However, many cesarean sections may undergo an emergency procedure and thus a good IC during antenatal visits will have a good impact on the decisions taken by the patient who will be all the more prepared for the overall consequences. However, it is also true that many times patients are only explained about the indication, while the procedure and complications of cesarean section and other facts are not communicated. The definition of an IC is widely accepted as a voluntary decision for medical intervention made by a sufficiently competent person on the basis of adequate information to accept rather than to reject some proposed action that will harm him or her.
Our study shows that there is still much counseling to be given regarding postoperative complications. Most women in our study wanted only vaginal delivery which undoubtedly raises the obvious question as to the need of such consent. Our findings also are similar to a study done by Ajeet et al. and Sharma et al. Other challenges that one can face in obtaining an IC include cultural diversity, illiteracy, and political will.[4–6] However, we have not analyzed the cultural and political background in our study. Despite knowing the importance of an IC, it is an alarming trend that various hospitals are still maintaining a casual approach using an unstructured proforma or forms with scanty information to obtain consent for surgery.
The government plays a pivotal role to streamline these irregularities in various hospitals and private clinics and ensure that awareness is created regarding this. In a study by Ogunbode etal., some patients have reported a feeling of fear in signing the consent form; sometimes preferring to defer such an important action to their husbands. We have not come across such a situation in our study. However, this possibility does exist. Thus, valid consent must disclose the treatment, risks, benefits, complications, and alternative treatments, in a manner that can enable an ordinary person to make a reasonable decision about its acceptance and rejection.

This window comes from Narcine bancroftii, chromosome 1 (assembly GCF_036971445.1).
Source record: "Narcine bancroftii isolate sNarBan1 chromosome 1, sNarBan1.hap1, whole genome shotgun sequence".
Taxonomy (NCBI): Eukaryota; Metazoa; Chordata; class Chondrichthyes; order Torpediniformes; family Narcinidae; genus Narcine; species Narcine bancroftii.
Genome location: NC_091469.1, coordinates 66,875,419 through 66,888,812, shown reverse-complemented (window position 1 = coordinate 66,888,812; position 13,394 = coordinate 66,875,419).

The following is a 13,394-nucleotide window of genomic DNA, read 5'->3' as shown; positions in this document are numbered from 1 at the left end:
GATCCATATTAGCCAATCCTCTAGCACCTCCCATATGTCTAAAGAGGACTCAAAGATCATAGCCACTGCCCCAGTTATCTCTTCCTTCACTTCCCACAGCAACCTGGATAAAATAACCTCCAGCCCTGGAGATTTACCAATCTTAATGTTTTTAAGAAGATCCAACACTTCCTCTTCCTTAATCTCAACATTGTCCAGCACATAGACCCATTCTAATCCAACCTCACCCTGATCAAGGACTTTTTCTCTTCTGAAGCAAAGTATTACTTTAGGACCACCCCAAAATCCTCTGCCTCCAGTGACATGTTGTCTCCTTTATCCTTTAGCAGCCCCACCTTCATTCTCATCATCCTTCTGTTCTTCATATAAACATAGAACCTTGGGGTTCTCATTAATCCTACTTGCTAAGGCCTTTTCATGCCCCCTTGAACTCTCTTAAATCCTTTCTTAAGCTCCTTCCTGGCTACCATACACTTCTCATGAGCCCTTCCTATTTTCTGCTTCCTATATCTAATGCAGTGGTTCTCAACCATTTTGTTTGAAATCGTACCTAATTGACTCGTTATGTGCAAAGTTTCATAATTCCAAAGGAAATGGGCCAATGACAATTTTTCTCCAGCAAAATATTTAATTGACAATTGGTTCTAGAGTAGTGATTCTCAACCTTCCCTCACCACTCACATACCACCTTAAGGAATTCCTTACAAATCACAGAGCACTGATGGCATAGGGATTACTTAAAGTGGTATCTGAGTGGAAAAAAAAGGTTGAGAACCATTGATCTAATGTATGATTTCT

Consent and documentation in emergencies are another challenging aspects for both doctors and patients. In our study too, despite all formalities, the majority of our cases had to undergo an emergency LSCS. According to a study by Ogunbode etal., all emergency LSCS respondents would likely be less informed than elective cases considering the stressful situation involved while obtaining IC. RCOG Clinical Governance advice guidelines recommended explaining the procedure and obtaining consent in between contractions. We have not tried this option although it can be a useful strategy to help keep the patient focused on the anesthetic options, risks, and procedures. Language was not a barrier for us in our study, however, in a review by Kadam they raised concerns, especially in developing countries, where the core issue is the use of a variety of local languages. We have tried to stick to basic information and make the consent content as short and focused as possible. This was a key element as explained by Bazzano etal. that helped better comprehension from the participants. However, it is beyond doubt that in most cases, it is almost next to impossible for the patients to assimilate and comprehend the information given to them at that time considering the tense situation ahead for them. This was also a point noted in a review by Pietrzykowski and Smilowska. An additional limitation of our study was the small sample size. If the study participants could have been doubled, it would have given us a better perspective regarding patients’ views on IC.
An adequate structured IC brings about awareness about the risks and complications of a cesarean section. Hence, an elaborate counseling session during antenatal visits will help better decision-making. The scope of this exercise can be enhanced by explaining the possible intraoperative and postoperative complications, and by taking the consent in between contractions in emergency situations or advice the husband on the importance of the same. These areas of lacunae if corrected will lead to a better patient–doctor relationship and bring down medicolegal litigations.
Financial support and sponsorship
Conflicts of interest
There are no conflicts of interest.